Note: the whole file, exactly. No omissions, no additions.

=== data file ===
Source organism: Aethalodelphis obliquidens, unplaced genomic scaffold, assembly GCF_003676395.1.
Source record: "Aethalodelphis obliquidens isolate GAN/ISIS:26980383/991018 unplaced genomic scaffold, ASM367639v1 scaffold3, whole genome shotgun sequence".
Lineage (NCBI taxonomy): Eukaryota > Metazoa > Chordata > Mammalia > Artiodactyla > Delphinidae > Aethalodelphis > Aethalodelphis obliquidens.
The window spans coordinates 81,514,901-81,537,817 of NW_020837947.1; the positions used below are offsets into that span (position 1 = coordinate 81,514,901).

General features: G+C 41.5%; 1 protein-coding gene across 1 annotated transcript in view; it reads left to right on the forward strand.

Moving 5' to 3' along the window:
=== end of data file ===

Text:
Source organism: Aethalodelphis obliquidens, unplaced genomic scaffold, assembly GCF_003676395.1.
Source record: "Aethalodelphis obliquidens isolate GAN/ISIS:26980383/991018 unplaced genomic scaffold, ASM367639v1 scaffold3, whole genome shotgun sequence".
Lineage (NCBI taxonomy): Eukaryota > Metazoa > Chordata > Mammalia > Artiodactyla > Delphinidae > Aethalodelphis > Aethalodelphis obliquidens.
The window spans coordinates 81,514,901-81,537,817 of NW_020837947.1; the positions used below are offsets into that span (position 1 = coordinate 81,514,901).

General features: G+C 41.5%; 1 protein-coding gene across 1 annotated transcript in view; it reads left to right on the forward strand.

Moving 5' to 3' along the window: